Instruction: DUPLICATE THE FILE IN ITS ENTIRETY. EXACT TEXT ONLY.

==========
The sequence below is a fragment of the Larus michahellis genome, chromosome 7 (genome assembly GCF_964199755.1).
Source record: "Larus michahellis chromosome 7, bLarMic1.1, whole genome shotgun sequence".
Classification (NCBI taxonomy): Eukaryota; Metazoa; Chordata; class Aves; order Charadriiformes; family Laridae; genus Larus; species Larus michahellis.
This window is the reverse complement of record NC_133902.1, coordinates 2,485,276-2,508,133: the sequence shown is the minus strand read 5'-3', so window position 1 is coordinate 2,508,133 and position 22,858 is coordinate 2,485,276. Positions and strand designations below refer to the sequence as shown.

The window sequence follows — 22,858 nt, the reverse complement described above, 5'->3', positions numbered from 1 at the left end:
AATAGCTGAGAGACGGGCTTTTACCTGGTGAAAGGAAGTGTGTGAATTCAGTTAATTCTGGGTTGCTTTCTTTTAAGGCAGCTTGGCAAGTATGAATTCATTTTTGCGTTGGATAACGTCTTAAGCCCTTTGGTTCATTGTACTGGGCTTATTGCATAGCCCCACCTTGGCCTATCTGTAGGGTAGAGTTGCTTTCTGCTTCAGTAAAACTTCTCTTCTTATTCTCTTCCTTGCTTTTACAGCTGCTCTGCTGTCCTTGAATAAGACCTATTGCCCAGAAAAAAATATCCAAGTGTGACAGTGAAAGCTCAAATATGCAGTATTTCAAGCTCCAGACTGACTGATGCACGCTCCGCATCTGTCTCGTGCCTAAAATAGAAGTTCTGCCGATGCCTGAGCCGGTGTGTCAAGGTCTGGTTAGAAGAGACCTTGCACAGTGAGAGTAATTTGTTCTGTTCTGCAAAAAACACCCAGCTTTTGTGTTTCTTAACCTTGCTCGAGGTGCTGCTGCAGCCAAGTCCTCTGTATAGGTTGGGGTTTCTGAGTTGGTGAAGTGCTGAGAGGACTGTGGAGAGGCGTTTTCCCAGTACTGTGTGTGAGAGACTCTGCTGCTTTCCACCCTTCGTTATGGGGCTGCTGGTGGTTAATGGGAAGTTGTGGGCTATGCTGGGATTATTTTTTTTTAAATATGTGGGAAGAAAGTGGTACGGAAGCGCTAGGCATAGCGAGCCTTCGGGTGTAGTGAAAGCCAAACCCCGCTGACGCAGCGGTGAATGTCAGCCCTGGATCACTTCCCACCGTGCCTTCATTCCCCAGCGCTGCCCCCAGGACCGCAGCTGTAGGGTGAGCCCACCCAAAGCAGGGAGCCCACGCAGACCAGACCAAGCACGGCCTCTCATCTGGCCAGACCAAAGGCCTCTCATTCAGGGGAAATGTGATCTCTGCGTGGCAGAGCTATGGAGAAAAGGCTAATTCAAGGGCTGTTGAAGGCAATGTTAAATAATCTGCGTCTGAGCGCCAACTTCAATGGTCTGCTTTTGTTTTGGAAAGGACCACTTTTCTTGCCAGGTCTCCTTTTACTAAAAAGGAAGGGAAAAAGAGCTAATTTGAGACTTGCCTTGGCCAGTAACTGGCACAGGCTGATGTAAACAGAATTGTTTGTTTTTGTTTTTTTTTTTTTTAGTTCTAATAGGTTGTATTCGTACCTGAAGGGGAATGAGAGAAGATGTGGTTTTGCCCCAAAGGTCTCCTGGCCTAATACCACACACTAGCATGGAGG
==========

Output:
The sequence below is a fragment of the Larus michahellis genome, chromosome 7 (genome assembly GCF_964199755.1).
Source record: "Larus michahellis chromosome 7, bLarMic1.1, whole genome shotgun sequence".
Classification (NCBI taxonomy): Eukaryota; Metazoa; Chordata; class Aves; order Charadriiformes; family Laridae; genus Larus; species Larus michahellis.
This window is the reverse complement of record NC_133902.1, coordinates 2,485,276-2,508,133: the sequence shown is the minus strand read 5'-3', so window position 1 is coordinate 2,508,133 and position 22,858 is coordinate 2,485,276. Positions and strand designations below refer to the sequence as shown.

The window sequence follows — 22,858 nt, the reverse complement described above, 5'->3', positions numbered from 1 at the left end:
AATAGCTGAGAGACGGGCTTTTACCTGGTGAAAGGAAGTGTGTGAATTCAGTTAATTCTGGGTTGCTTTCTTTTAAGGCAGCTTGGCAAGTATGAATTCATTTTTGCGTTGGATAACGTCTTAAGCCCTTTGGTTCATTGTACTGGGCTTATTGCATAGCCCCACCTTGGCCTATCTGTAGGGTAGAGTTGCTTTCTGCTTCAGTAAAACTTCTCTTCTTATTCTCTTCCTTGCTTTTACAGCTGCTCTGCTGTCCTTGAATAAGACCTATTGCCCAGAAAAAAATATCCAAGTGTGACAGTGAAAGCTCAAATATGCAGTATTTCAAGCTCCAGACTGACTGATGCACGCTCCGCATCTGTCTCGTGCCTAAAATAGAAGTTCTGCCGATGCCTGAGCCGGTGTGTCAAGGTCTGGTTAGAAGAGACCTTGCACAGTGAGAGTAATTTGTTCTGTTCTGCAAAAAACACCCAGCTTTTGTGTTTCTTAACCTTGCTCGAGGTGCTGCTGCAGCCAAGTCCTCTGTATAGGTTGGGGTTTCTGAGTTGGTGAAGTGCTGAGAGGACTGTGGAGAGGCGTTTTCCCAGTACTGTGTGTGAGAGACTCTGCTGCTTTCCACCCTTCGTTATGGGGCTGCTGGTGGTTAATGGGAAGTTGTGGGCTATGCTGGGATTATTTTTTTTTAAATATGTGGGAAGAAAGTGGTACGGAAGCGCTAGGCATAGCGAGCCTTCGGGTGTAGTGAAAGCCAAACCCCGCTGACGCAGCGGTGAATGTCAGCCCTGGATCACTTCCCACCGTGCCTTCATTCCCCAGCGCTGCCCCCAGGACCGCAGCTGTAGGGTGAGCCCACCCAAAGCAGGGAGCCCACGCAGACCAGACCAAGCACGGCCTCTCATCTGGCCAGACCAAAGGCCTCTCATTCAGGGGAAATGTGATCTCTGCGTGGCAGAGCTATGGAGAAAAGGCTAATTCAAGGGCTGTTGAAGGCAATGTTAAATAATCTGCGTCTGAGCGCCAACTTCAATGGTCTGCTTTTGTTTTGGAAAGGACCACTTTTCTTGCCAGGTCTCCTTTTACTAAAAAGGAAGGGAAAAAGAGCTAATTTGAGACTTGCCTTGGCCAGTAACTGGCACAGGCTGATGTAAACAGAATTGTTTGTTTTTGTTTTTTTTTTTTTTAGTTCTAATAGGTTGTATTCGTACCTGAAGGGGAATGAGAGAAGATGTGGTTTTGCCCCAAAGGTCTCCTGGCCTAATACCACACACTAGCATGGAGG